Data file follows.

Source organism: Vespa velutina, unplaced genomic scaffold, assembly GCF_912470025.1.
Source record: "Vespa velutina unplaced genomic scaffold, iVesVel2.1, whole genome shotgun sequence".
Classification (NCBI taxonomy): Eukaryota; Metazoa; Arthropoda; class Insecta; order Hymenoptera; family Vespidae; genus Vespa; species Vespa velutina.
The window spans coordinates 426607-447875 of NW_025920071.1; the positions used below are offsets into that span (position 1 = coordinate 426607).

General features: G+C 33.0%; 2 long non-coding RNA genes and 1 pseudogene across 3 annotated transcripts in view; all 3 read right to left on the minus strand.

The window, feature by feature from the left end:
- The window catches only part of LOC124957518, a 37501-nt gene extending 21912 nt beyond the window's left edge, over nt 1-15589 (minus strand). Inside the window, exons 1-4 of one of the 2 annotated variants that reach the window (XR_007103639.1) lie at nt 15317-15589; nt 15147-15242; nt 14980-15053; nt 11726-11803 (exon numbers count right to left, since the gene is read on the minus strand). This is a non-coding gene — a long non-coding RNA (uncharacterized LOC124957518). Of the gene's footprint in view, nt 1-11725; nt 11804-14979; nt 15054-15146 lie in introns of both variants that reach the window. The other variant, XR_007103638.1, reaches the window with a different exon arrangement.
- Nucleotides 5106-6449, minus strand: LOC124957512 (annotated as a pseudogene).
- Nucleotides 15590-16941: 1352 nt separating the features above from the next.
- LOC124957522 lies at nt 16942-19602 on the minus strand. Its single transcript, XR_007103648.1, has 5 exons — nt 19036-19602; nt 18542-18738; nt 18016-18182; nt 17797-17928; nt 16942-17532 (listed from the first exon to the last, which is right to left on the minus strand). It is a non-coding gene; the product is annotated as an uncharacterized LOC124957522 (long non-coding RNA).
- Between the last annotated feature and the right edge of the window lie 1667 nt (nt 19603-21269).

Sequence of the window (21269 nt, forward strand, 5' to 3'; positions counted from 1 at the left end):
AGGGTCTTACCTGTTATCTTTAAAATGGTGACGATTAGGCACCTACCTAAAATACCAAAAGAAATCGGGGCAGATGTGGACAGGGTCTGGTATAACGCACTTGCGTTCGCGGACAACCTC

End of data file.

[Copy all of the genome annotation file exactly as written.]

Source organism: Vespa velutina, unplaced genomic scaffold, assembly GCF_912470025.1.
Source record: "Vespa velutina unplaced genomic scaffold, iVesVel2.1, whole genome shotgun sequence".
Classification (NCBI taxonomy): Eukaryota; Metazoa; Arthropoda; class Insecta; order Hymenoptera; family Vespidae; genus Vespa; species Vespa velutina.
The window spans coordinates 426607-447875 of NW_025920071.1; the positions used below are offsets into that span (position 1 = coordinate 426607).

General features: G+C 33.0%; 2 long non-coding RNA genes and 1 pseudogene across 3 annotated transcripts in view; all 3 read right to left on the minus strand.

The window, feature by feature from the left end:
- The window catches only part of LOC124957518, a 37501-nt gene extending 21912 nt beyond the window's left edge, over nt 1-15589 (minus strand). Inside the window, exons 1-4 of one of the 2 annotated variants that reach the window (XR_007103639.1) lie at nt 15317-15589; nt 15147-15242; nt 14980-15053; nt 11726-11803 (exon numbers count right to left, since the gene is read on the minus strand). This is a non-coding gene — a long non-coding RNA (uncharacterized LOC124957518). Of the gene's footprint in view, nt 1-11725; nt 11804-14979; nt 15054-15146 lie in introns of both variants that reach the window. The other variant, XR_007103638.1, reaches the window with a different exon arrangement.
- Nucleotides 5106-6449, minus strand: LOC124957512 (annotated as a pseudogene).
- Nucleotides 15590-16941: 1352 nt separating the features above from the next.
- LOC124957522 lies at nt 16942-19602 on the minus strand. Its single transcript, XR_007103648.1, has 5 exons — nt 19036-19602; nt 18542-18738; nt 18016-18182; nt 17797-17928; nt 16942-17532 (listed from the first exon to the last, which is right to left on the minus strand). It is a non-coding gene; the product is annotated as an uncharacterized LOC124957522 (long non-coding RNA).
- Between the last annotated feature and the right edge of the window lie 1667 nt (nt 19603-21269).

Sequence of the window (21269 nt, forward strand, 5' to 3'; positions counted from 1 at the left end):
AGGGTCTTACCTGTTATCTTTAAAATGGTGACGATTAGGCACCTACCTAAAATACCAAAAGAAATCGGGGCAGATGTGGACAGGGTCTGGTATAACGCACTTGCGTTCGCGGACAACCTC